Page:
Protestors say Walmart will ruin Chinatown culture and local businesses
Glenn Kinball shows his disdain for Walmart. Protestors said the company does not properly pay employees.
DOWNTOWN LOS ANGELES — Chants of “No Walmart” rang clear in Chinatown Wednesday afternoon as dozens of protestors rallied to stop the building of proposed store on the corner of Caesar Chavez and Grand.
The new Walmart store is designed to be just 33,000 square-feet on the ground floor of a residential complex for seniors. This would make it a “Neighborhood Store” rather than one of its typical big box super centers.
Still, Chinatown residents feel that the things they love about the community will be severely hurt by the store. Protesters, armed with signs reading “Walmart-How the 1% hurts 99%” lined up behind several speakers, including congresswoman Judy Chu, who spoke of the havoc that Walmart is bound to bring Chinatown residents and the community.
“Because Walmart is able to get its low prices and sell its cake for $1.99, [nearby] businesses will go out of business,” Chu predicted. She suggested that instead of a Walmart Neighborhood Store, a grocery store would be more practical for an area that is sorely lacking a nearby supermarket.
“Of course I think that there is a need for a grocery store, and I think that there should have been a more extensive search and incentives to try and get one in there,” Chu said. “Walmart has this global empire and they have been able to exploit people all across the world.”
Girshriela Green, a Walmart employee for the past three-and-a-half years, said that while such a large business would provide jobs for people, they are not jobs that pay enough for one to successfully live off of. As a manager of the health and beauty section of her store, she said that she makes just $9.80 an hour. She says that she cannot afford to leave, though, and will reluctantly keep working there.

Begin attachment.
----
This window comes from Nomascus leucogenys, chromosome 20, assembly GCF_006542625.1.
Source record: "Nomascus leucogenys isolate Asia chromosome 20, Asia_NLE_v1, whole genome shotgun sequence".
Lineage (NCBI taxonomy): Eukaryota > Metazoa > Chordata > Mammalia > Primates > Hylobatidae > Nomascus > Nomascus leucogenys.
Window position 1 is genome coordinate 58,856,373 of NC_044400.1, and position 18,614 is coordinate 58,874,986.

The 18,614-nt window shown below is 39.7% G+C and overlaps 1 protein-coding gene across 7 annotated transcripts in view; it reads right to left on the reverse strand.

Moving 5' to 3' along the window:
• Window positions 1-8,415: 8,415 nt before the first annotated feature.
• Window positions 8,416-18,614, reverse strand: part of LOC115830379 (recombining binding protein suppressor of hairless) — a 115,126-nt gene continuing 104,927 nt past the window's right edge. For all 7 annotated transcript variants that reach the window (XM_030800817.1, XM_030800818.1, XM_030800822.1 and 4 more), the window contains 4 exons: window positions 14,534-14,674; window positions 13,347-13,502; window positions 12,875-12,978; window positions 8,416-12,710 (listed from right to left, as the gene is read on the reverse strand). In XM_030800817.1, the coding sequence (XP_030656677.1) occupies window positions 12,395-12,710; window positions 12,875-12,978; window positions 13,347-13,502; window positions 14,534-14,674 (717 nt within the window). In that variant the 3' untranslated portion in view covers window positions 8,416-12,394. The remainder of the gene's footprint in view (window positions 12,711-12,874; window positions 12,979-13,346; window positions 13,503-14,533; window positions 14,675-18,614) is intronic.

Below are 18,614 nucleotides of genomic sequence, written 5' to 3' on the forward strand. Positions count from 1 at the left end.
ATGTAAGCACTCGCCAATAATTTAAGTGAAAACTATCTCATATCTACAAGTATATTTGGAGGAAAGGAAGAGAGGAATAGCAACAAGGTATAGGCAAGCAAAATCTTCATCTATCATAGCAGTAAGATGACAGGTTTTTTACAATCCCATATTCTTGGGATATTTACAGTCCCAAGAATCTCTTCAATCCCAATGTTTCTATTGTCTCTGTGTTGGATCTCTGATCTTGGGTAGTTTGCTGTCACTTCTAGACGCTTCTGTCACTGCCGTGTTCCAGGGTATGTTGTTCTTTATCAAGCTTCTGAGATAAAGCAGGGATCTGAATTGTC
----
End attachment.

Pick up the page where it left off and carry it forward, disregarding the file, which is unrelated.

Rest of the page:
“We’re still dependent on welfare, food stamps, and we work,” Green explained. “Yet, we still don’t make ends meet … They sell dreams that’s not real. It’s not the American way.”
Tanira Chau, 18, who has been a resident of Chinatown her entire life, said that part of what makes the neighborhood great is its close-knit feeling and the fact that everyone shops together at local stores.
“Growing up here, it’s very much like a close family because all the kids go to school together, and so we go to all the same shops, same supermarkets,” Chau said. “If Walmart’s here, it’s like ‘Let’s just go to Walmart and get something’ … it’s bringing our culture down.”
Satitthuvamon Tolrat, who works at the Sorrento liquor store just down the street from where the Walmart Neighborhood Store is planned to go, said the store he works at could suffer greatly.
“They will come here and hurt all the businesses around here,” Tolrat said. “We are the mom-and-pop stores and they are the big chain. They have more power for inventory and sell [products] cheaper. But we can’t compete with them.”
Another protest is planned for June 30 at 10 a.m. at the Los Angeles Historic Park. Several thousand are expected to attend.
The rally comes on the same day that Walmart announced it will give an $800,000 grant to the Los Angeles Area Chamber of Commerce. The grant is set to provide 447 jobs for local youth during the summer.
“We know that providing access to job opportunities and skills training during the summer months will allow students to return to school healthy, prepared and ready to succeed,” Walmart Foundation president Sylvia Mathews Burwell said in a statement.